WHAT'S SO GREAT ABOUT GRASS-FED BEEF? ASK A VEGAN (From the Summer 2011 issue of SONOMA)
The last time I ate beef, I was 5 years old. I was watching my mother prepare dinner when I noticed blood in the bottom of the Styrofoam packaging that steaks come in. It was the moment I learned that beef comes from cows. My young brain couldn't process this information-why would anyone eat the cute Holsteins I watched down the street as they lazily chomped grass?
For the next six years I continued to eat poultry-why I still can't say. Probably because chickens and turkeys lack the cute factor of cows, the same logic that keeps us from eating dogs and cats I guess. That all changed when I read parts of, The Jungle, Upton Sinclair's eye-opening exposé on the meatpacking industry. The stories of animals we eat being abused through life and tortured through death were too much for my tender 11-year-old heart to bear-and meat has never crossed my lips since.
Now, had I been exposed as a child to the farming practices utilized by several of Sonoma's family-operated, grass-fed beef producers, I just might be chewing on a burger as I write this. Take the steer at the historic Beltane Ranch for example, where around 25 boy cows roam across 210 acres. That's 8.4 acres per cow-not a bad way to live-spread across rich grasslands and raised with no hormonal intervention.
"Everybody's gone to grape, there are fewer cattle," explains Tony Knecht, who raises the cattle with Beltane proprietor Alexa Wood.
Both Wood and Knecht grew up around livestock-she on a working ranch that raised turkeys, chicken, and beef at various points, he on a dairy. They began raising beef after they were both bothered by the commercial practice of shipping cows from California to Idaho for slaughter.
"We started talking about carbon footprints and locally produced agriculture," Knecht said. "That turned to talking about finishing an animal off on site, without shipping it somewhere."
With a few hundred acres to spare, they started small, testing different breeds of cattle to find the right mix. The business is still in its infancy, with Sonoma's Breakaway Café buying one-third of the meat for hamburgers while private buyers claim other animals by the half, quarter, or eighth.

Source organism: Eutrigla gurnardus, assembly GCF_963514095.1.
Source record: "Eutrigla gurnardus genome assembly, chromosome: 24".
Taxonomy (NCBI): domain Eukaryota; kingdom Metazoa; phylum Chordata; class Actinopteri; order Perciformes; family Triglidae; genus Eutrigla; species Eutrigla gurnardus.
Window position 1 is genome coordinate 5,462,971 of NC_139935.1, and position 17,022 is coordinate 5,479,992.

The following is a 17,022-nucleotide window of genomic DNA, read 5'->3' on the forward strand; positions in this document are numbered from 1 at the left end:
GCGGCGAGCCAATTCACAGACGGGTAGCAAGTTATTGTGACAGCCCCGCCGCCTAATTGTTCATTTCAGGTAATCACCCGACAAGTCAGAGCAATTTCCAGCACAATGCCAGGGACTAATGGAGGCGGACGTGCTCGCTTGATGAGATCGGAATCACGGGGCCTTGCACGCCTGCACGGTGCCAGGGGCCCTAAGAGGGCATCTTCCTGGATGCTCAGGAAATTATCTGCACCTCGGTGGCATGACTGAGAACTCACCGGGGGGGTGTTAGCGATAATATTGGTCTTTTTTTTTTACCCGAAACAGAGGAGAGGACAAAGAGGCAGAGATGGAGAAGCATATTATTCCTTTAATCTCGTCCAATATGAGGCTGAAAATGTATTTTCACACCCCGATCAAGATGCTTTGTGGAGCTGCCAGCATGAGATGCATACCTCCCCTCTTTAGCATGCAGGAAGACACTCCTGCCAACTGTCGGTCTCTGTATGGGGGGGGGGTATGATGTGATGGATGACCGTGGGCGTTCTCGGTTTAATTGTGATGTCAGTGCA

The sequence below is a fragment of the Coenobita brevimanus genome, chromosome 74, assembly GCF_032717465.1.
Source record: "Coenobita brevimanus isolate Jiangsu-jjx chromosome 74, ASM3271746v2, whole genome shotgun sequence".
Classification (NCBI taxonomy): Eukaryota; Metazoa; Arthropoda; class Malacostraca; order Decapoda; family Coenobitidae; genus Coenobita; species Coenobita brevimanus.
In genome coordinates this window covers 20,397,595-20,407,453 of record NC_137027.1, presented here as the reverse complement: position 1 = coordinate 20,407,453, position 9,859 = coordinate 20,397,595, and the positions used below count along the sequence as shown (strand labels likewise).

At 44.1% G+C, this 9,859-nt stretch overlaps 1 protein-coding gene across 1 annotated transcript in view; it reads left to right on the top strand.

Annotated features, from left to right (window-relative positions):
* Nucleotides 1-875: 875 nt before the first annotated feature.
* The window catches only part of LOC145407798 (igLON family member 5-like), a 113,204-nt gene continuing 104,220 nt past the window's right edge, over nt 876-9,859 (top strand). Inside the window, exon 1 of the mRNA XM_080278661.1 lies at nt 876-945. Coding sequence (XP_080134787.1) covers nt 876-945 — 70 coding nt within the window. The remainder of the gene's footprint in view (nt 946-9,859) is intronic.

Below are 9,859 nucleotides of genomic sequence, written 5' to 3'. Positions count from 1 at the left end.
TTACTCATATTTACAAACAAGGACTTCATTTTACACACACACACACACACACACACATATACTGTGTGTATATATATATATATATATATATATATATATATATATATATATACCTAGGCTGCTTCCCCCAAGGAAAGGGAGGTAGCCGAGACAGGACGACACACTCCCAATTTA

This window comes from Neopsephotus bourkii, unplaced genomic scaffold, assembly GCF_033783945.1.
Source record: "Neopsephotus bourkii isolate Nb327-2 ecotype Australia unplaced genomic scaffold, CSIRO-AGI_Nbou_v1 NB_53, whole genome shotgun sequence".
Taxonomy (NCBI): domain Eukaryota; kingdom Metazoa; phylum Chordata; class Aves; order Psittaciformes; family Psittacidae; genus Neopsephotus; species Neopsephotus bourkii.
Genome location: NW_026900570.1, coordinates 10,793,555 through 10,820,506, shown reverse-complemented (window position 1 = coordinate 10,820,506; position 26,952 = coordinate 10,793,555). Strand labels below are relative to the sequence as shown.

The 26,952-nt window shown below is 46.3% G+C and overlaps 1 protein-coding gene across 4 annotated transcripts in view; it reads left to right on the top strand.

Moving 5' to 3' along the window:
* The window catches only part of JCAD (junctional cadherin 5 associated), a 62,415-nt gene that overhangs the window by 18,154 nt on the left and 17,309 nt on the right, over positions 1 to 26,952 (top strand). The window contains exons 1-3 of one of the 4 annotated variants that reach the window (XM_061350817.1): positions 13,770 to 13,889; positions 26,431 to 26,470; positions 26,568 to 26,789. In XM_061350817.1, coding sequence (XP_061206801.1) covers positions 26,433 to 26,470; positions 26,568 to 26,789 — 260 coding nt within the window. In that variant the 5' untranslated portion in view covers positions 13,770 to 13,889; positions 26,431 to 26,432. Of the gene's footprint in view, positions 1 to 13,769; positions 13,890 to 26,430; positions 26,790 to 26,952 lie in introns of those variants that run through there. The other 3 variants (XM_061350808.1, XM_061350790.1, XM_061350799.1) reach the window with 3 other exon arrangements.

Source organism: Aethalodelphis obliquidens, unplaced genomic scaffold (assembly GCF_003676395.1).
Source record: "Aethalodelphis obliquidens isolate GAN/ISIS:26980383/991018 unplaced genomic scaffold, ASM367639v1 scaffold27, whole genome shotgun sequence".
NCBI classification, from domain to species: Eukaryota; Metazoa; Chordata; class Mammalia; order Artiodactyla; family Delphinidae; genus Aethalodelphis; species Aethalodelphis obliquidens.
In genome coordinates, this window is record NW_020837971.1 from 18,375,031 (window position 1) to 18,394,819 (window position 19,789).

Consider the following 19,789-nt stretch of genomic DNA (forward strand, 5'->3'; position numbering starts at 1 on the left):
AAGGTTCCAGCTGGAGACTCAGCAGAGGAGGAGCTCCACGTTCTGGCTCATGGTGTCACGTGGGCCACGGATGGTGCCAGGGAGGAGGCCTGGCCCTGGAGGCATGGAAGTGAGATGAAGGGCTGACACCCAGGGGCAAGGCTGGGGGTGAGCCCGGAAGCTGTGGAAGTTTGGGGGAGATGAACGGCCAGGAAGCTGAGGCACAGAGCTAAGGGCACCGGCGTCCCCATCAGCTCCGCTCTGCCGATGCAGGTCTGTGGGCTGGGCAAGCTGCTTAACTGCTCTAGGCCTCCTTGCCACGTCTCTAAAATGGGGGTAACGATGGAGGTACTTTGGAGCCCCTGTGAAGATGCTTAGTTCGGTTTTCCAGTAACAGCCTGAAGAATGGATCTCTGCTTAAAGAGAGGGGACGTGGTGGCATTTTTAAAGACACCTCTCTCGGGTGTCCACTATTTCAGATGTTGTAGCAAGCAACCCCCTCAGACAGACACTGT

"The demand is growing but I think it's hard for a lot of people to deal with a quarter (cow)," Wood said. "We hope to have a local outlet for our hamburger before too long."
And Beltane Ranch is not alone-several Sonoma County farms produce and sell this style of beef commercially. Greenstring Farm in Petaluma sells grass-fed beef raised at Slow Food icon Bob Canard's ranch in Red Bluff. Tara Firma Farms also raises cattle on grass in Petaluma, with farm tours offered regularly.
Not only are these farming practices easier to swallow ecologically and humanistically, but grass-fed beef purveyors insist the meat is actually healthier too. Win-win.
Ask any elementary school student, and they'll tell you that cows eat grass. Or they'd like to. All too often in commercial production, livestock is fed a mixture of grains, largely corn, that is pumped with antibiotics, along with growth hormones, to keep the cows from getting sick while packed tightly into feedlots as they're plumped up for market. Healthier cows, so the argument goes, eating what nature intended, produce healthier meat.
According to the Mayo Clinic, grass-fed beef is lower in bad fats while higher in the good fat known as conjugated linoleic acid, which is known to lower risks of cancer and heart disease. The beef is also rich in heart-healthy omega-3 fatty acids, Vitamin A and E, and antioxidants such as glutathione and superoxide dismutase that also limit cancer risks. Plus, at least according to Wood and Knecht, the stuff just plain tastes better. I wouldn't know.
"You go and buy commercially produced hamburger meat, it's made out of mostly trims and fats," Wood said. "It's a hugely different product, and that comes out in the taste."
So why isn't grass-fed beef the norm in America? The commercially raised, corn-fed beef is cheaper to produce, and many shoppers understandably allow their wallets to make the decision at the grocery store. But in Sonoma, the first Slow City in America, the ideal is changing with more people seeking healthier, more humanely produced meat with a smaller carbon footprint.
"There's something really cool about having a dinner where everything on your plate came from your land," Wood says, adding that Beltane raises chicks, grows produce, and makes small-batch estate wines. "Other than your salt and pepper, you don't need anything."
From the Summer 2011 issue of SONOMA